Why should it enrage you that they took a small risk and paid a very high price? The far more natural reaction to such a misfortune within your immediate family would surely be empathy. Instead youre raging and blaming, making assumptions about your sister-in-laws culpability and generally acting like a demonic harpy instead of a concerned in-law.

We all dice with decision-making, most of us getting it right and wrong in near equal measure. Even the most cautious can wind up on the wrong side of fate. Im no medical expert, but there is plenty of advice out there, from the NHS and others, saying that a Vbac birth is a perfectly safe option. Added risks occur in 0.35% to 2% of women, odds that most of us would consider entirely acceptable. A C-section is a medical procedure many would want to avoid. The hospital stay and recuperation time are much prolonged so I can understand why your sister-in-law might not have wanted to repeat the experience. Im not going to get into a debate about the pros and cons of 21st century birth options, but they are plentiful. Some would consider a water birth an indulgence, others are determined to go drug free and still others are eager to avail themselves of any drugs they can lay their hands on.

You use incredibly emotive language parental negligence, browbeaten, tragedy of Shakespearean proportions no less and although you admit to carrying huge anger I wonder if you understand how much that anger is carrying you. Rage, applied to this sad state of affairs, is inappropriate and unhelpful. Your brother and his wife made a perfectly valid choice, one many other parents have opted for with happy results. Childbirth has decreased in danger for both mother and child in the developed world. As a result many prefer to welcome a new baby in the comfort of their own home knowing they can easily reach hospital if necessary.

Im not in a position to judge whether this incident is part of a pattern of indulgent behaviour that might justify your judgmental stance. Whatever your sister-in-laws past misdemeanours it strains credibility that your current strife is rooted in this poor womans regrettable decision, which even in your description cant be considered much more than miserable misfortune. Id be looking to myself if I were you, and delving deep to try to ascertain why youve taken this so personally. Do you have children yourself? Is there a lot of past history between you and your brother? Could your response be exaggerated for reasons other than the obvious?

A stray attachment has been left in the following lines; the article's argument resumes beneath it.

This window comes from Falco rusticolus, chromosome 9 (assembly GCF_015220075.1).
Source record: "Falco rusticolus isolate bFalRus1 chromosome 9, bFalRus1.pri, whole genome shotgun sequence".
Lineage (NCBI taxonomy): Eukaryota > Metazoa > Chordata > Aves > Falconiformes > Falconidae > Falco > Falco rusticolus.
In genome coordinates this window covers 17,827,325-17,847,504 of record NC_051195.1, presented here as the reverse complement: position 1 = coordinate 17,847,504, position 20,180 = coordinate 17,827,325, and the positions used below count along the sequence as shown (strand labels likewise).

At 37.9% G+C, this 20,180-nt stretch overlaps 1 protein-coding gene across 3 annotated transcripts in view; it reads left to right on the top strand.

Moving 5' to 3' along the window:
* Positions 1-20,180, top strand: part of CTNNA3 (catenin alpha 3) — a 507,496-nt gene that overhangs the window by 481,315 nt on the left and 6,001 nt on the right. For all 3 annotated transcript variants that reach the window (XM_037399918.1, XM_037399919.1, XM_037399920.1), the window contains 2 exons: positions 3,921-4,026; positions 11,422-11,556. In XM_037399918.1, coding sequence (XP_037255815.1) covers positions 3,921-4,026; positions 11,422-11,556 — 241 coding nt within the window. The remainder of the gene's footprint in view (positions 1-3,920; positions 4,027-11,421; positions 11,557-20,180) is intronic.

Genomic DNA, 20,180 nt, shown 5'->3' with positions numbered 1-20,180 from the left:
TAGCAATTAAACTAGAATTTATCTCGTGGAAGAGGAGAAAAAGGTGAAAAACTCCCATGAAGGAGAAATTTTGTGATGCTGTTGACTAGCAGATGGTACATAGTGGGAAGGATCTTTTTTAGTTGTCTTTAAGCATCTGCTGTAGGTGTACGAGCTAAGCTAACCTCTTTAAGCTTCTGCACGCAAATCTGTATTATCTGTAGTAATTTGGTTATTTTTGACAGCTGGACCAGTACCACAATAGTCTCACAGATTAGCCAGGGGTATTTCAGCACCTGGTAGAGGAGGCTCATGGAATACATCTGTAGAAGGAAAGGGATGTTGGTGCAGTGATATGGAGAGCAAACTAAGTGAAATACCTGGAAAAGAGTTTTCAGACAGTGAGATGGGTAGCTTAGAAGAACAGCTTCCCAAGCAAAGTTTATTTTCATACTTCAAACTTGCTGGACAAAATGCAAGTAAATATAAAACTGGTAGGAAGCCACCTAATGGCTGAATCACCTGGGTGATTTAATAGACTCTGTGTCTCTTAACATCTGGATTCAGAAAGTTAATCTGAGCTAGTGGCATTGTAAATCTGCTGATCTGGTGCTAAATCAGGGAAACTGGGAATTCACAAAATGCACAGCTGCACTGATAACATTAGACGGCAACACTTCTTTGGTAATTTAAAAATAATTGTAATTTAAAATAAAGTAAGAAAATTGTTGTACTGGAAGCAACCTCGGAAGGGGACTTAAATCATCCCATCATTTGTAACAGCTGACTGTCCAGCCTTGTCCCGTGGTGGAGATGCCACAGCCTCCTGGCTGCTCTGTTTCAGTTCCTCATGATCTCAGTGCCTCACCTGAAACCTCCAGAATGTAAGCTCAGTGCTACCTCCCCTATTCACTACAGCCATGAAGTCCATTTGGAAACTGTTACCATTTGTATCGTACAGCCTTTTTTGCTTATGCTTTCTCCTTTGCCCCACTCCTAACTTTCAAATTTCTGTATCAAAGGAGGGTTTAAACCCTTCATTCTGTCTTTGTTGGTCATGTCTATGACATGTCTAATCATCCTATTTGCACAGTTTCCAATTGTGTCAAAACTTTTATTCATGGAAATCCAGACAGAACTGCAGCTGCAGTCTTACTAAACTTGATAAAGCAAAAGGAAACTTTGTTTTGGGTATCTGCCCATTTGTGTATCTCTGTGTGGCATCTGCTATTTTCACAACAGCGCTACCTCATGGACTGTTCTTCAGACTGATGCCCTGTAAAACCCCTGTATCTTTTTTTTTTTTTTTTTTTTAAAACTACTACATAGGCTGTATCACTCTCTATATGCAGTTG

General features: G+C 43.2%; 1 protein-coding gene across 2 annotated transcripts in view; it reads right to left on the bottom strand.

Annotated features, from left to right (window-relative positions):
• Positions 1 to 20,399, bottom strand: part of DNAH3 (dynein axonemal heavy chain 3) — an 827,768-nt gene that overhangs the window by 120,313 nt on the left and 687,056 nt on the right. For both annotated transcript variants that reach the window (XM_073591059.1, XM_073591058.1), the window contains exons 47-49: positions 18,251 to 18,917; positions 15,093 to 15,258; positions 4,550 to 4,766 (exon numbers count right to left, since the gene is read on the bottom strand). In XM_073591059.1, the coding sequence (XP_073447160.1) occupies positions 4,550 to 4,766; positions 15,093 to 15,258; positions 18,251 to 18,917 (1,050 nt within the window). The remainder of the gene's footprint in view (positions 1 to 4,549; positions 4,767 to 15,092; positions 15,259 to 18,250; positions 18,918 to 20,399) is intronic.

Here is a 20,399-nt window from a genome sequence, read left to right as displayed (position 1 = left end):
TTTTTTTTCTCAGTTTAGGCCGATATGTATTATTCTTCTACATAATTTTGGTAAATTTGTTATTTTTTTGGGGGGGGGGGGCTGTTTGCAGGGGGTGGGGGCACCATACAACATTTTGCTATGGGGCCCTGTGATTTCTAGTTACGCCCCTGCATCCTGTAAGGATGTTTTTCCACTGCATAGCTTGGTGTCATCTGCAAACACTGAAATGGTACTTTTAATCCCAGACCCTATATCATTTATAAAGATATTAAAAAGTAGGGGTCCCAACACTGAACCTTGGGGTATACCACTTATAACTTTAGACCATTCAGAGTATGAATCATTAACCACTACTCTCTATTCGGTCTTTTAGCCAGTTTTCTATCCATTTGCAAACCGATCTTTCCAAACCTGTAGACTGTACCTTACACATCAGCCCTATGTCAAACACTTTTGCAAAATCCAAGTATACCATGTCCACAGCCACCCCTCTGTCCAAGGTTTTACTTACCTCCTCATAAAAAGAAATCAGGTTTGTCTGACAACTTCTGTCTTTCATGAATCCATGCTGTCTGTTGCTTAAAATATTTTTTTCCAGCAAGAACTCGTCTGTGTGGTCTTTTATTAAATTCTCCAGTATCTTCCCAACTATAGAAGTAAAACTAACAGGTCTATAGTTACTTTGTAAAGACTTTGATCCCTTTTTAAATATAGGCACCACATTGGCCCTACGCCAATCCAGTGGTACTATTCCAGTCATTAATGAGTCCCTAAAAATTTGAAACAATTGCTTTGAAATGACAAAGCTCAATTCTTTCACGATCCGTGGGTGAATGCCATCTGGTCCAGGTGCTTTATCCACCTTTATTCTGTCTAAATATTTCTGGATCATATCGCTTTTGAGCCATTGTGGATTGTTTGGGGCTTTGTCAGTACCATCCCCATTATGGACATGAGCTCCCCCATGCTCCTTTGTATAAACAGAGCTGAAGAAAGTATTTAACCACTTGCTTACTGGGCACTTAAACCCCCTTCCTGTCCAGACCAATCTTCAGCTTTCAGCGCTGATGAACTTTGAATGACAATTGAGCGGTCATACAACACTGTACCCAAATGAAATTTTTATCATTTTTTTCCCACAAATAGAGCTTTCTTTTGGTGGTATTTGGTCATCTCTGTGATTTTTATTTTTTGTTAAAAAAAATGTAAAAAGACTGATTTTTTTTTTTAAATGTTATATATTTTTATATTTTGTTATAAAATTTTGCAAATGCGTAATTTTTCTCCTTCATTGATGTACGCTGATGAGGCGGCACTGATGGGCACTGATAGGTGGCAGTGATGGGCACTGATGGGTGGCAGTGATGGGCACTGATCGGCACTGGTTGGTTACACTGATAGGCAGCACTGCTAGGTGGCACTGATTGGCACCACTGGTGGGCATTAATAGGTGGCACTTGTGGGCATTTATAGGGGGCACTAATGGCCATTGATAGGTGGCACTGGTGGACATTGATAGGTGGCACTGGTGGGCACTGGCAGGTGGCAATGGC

Whatever the answers Id urge you to set about some honest soul-searching. We spend a lot of time vicariously living other peoples lives these days, whether its the Kardashians or celebrities in the jungle, giving us an unrealistic sense of our connection to strangers. You seem to be suffering a similar malaise by confusing whose life you are living and Id urge you to direct attention back to your own. Any excess emotional energy would be better directed to helping them cope with the challenge of your disabled nephew rather than chastising them for their culpability in his condition.

If you have a dilemma, send a brief email to mariella.frostrup@observer.co.uk. Follow her on Twitter @mariellaf1

Read more: https://www.theguardian.com/lifeandstyle/2017/sep/03/my-nephew-is-disabled-and-its-all-his-mothers-fault-mariella-frostrup

Women are turning to Instagram to find plastic surgeons, and its getting dangerous

If you spend a lot of time checking out posts on your Instagram Discover feed, chances are you’ve come across some plastic surgery videos or before-and-after shots. It’s become super trendy for plastic surgeons to market on Instagram, and for patients to share videos of their procedures (like Farrah Abraham’s posts about her vaginal rejuvenation process). Providers like Michael Salzhauer, M.D., a.k.a. Dr. Miami, constantly share videos and pics of popular surgeries.

But now, a new study shows that very few people posting surgery ads and using plastic surgery-related hashtags on Instagram are, in fact, reputable cosmetic-surgery providers. The takeaway? Don’t look for a plastic surgeon on social media.

RELATED: THIS WOMAN SAYS SHE GOT 4 PINTS OF FAT INJECTED INTO HER BUTT TO LOOK LIKE KIM KARDASHIAN

The paper, published in Aesthetic Surgery Journal, looked at the Instagram results for 21 surgery-related hashtags including #boobjob, #facelift, #liposuction, and #brazilianbuttlift. They found 1.8 million tagged posts, and looked at the top nine posts from each hashtag. The majority of these posts were shared by foreign surgeons, and 26 percent were shared by doctors like ob-gyns and dermatologists who were not certified by the American Board of Plastic Surgery or the Royal College of Physicians and Surgeons of Canada. In fact, only 17.8 percent of the top posts came from board-certified plastic surgeons. And other people sharing the images and videos included spas, dentists, and even a hair salon.